I just received an email from one of my old friends, Bill. He's a Lutheran Chaplain, and was in my first unit many years ago. We spent a lot of time in Somalia back in 92-93, and in many ways, he contributed to the love of independent travel that I have now.
He started a blog on Blogger last year, and somehow I missed it until now. It's called "The Accidental Christian" and deals primarily with spirituality and military service. He's a very wise man, and it's a well-written blog. I encourage you to go have a look.
A bit more of Bill and his influence, since this is primarily a travel blog .
While we were in Somalia, we had a lot of time where we were not decisively engaged in any operations, planning, or "Army stuff." So, we spent a lot of time chatting. He's fluent in French (got his Doctor of Theology from the University of Strasbourg), and having had a couple of years of high school French, we developed an ongoing story to kill time. It was a good refresher for my French skills (poor, at best), and revolved around me taking a trip through Quebec via bicycle. Along the way, I had many adventures, culminating in my having to extricate myself from a Canadian Cannibal family who threatened to eat me if I didn't marry their daughter. Interesting, to say the least.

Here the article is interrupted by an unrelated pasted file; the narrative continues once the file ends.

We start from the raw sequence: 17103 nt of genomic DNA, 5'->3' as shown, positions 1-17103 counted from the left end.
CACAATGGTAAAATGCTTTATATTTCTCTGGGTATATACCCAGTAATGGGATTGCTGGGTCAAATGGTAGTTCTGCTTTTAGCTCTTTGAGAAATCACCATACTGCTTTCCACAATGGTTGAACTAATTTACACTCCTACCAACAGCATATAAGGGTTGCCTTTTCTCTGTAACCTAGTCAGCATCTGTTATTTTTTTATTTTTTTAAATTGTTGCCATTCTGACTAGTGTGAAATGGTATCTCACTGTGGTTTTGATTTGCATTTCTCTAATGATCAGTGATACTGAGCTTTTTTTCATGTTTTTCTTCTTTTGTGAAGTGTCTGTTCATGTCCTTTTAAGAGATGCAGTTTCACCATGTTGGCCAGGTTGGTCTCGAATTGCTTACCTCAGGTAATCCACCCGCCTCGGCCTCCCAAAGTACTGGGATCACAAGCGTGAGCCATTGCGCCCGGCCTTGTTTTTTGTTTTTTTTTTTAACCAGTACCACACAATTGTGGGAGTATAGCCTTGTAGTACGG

Incidentally, after I got back from Somalia, I did take a trip up into Quebec, hitting Montreal, Quebec City, and all the way out to the mouth of the St. Lawrence to the Gaspe Peninsula. That was the first venture into traveling for the sake of the journey itself...just going wherever my whims took me. I did not, however, run into any cannibal families threatening me with consumption.
He also brought along a small propane stove and machinetta and would make espresso every morning that we would sip out of canteen cups while watching the bats try to bite our roommate Chris. We figured it was sort of karmic, since Chris would cut open MREs and take out the M&Ms. Eventually, one did bite him, on the big toe, and he had to get evacuated to Mogadishu. After a couple of days there, he worked his way back to Kismayu where we were, via the Mombassa, Kenya R&R spot. Every time I make espresso in my own machinetta, I think back to those days.
He is an accomplished musician, and not knowing how long we'd be deployed, both of us brought our guitars. Every Friday night, we'd have "Somali Nights," a sort of variety/talent show that whoever was around would come and participate in. We had jugglers, rappers, other guitarists, and comedians all emerge from the unit to showcase their talents and break the monotony of life there.
The picture posted above is when he and I went to the local Leper Colony to provide some entertainment for the kids that lived there. We spent an hour or so singing and hamming it up with the community, and, hopefully, made some desperate lives a little better for the time being.
All this to say go and have a look around his site. You won't be disappointed.
The link...The Accidental Christian